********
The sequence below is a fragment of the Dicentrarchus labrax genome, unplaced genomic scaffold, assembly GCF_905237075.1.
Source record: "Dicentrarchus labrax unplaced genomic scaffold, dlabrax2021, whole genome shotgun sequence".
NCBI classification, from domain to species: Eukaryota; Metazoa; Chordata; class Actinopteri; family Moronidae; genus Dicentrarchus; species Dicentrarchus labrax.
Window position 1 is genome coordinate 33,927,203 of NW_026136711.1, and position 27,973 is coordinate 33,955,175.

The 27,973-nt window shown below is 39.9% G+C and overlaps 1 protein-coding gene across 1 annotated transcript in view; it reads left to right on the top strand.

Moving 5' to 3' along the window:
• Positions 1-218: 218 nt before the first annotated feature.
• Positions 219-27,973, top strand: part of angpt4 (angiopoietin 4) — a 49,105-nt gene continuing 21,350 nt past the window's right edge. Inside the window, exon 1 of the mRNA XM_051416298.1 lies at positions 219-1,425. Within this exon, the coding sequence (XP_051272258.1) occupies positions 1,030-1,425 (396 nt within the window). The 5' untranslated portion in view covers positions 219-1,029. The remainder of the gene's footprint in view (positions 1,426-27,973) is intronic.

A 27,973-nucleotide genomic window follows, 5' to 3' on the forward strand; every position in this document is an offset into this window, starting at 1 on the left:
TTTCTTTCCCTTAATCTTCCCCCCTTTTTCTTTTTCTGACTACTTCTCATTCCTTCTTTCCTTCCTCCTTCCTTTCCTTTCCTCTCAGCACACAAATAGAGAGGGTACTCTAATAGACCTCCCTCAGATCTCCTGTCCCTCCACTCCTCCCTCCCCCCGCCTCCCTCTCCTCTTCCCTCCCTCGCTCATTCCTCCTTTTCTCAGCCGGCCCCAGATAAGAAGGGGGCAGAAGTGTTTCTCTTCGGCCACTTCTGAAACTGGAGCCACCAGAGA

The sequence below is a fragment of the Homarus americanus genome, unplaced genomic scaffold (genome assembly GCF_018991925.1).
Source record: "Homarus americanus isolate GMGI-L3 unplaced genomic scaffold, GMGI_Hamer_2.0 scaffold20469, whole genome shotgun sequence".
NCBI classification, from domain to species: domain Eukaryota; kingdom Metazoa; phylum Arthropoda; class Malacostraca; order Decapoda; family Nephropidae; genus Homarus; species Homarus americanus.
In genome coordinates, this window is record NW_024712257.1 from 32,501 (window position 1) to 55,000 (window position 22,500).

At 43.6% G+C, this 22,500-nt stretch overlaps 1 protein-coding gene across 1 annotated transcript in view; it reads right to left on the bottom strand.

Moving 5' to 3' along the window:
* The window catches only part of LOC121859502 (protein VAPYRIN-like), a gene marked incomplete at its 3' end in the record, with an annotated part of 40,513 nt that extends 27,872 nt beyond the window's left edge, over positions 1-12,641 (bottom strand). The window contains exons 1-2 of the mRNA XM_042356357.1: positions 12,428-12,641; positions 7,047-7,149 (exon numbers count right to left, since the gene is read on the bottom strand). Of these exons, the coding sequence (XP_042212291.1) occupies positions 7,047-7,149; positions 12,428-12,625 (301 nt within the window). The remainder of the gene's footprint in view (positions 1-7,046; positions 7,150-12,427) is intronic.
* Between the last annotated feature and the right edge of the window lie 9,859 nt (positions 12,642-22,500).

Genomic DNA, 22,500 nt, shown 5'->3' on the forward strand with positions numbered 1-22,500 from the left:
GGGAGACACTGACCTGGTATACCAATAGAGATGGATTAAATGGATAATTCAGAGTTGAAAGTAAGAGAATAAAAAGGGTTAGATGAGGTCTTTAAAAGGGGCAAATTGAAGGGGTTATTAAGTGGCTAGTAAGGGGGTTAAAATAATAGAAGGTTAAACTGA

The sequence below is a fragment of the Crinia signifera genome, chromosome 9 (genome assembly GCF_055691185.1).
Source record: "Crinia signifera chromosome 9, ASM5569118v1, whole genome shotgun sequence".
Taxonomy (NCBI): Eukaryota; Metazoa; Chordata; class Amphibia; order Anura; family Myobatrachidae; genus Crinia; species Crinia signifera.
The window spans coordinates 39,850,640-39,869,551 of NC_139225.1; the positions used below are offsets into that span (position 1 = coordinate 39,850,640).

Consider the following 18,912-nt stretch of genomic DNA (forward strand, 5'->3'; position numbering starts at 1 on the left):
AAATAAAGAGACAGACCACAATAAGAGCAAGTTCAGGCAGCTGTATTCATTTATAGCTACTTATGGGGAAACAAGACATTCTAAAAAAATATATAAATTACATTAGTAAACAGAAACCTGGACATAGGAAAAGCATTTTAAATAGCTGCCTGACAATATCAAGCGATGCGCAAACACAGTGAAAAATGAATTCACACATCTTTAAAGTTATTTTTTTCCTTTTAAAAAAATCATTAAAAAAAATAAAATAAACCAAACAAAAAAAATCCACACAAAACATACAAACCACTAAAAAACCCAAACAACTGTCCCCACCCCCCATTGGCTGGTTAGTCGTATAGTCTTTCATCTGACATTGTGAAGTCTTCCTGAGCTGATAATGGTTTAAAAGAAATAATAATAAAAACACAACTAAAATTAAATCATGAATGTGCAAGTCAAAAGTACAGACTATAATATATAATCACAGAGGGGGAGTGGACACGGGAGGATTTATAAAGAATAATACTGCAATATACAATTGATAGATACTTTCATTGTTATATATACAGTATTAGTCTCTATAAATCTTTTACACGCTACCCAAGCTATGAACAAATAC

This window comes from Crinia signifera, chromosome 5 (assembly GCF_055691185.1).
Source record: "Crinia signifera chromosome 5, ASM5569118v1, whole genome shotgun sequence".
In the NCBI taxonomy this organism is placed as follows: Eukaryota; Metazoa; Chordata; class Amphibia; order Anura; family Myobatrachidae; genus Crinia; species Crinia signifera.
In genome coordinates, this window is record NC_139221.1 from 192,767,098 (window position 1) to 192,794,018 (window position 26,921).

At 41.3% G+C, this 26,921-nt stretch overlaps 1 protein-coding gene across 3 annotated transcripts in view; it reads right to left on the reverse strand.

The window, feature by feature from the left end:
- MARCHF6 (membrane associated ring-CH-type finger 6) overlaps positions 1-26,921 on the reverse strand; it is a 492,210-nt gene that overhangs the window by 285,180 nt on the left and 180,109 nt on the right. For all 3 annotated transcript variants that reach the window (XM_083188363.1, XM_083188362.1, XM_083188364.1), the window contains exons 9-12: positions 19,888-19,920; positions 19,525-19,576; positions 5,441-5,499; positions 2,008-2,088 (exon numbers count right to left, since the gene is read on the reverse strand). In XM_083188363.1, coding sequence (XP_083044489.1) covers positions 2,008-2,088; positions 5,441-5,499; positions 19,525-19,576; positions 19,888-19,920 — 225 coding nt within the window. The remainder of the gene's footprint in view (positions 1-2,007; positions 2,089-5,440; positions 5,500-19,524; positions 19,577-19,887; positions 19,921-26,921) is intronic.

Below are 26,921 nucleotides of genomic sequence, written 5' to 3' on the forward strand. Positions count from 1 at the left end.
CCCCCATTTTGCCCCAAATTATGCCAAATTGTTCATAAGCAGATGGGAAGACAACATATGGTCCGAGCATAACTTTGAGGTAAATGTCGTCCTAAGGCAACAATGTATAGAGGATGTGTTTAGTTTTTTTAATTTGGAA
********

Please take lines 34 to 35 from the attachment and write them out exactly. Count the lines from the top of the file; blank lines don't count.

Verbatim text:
Below are 26,921 nucleotides of genomic sequence, written 5' to 3' on the forward strand. Positions count from 1 at the left end.
CCCCCATTTTGCCCCAAATTATGCCAAATTGTTCATAAGCAGATGGGAAGACAACATATGGTCCGAGCATAACTTTGAGGTAAATGTCGTCCTAAGGCAACAATGTATAGAGGATGTGTTTAGTTTTTTTAATTTGGAA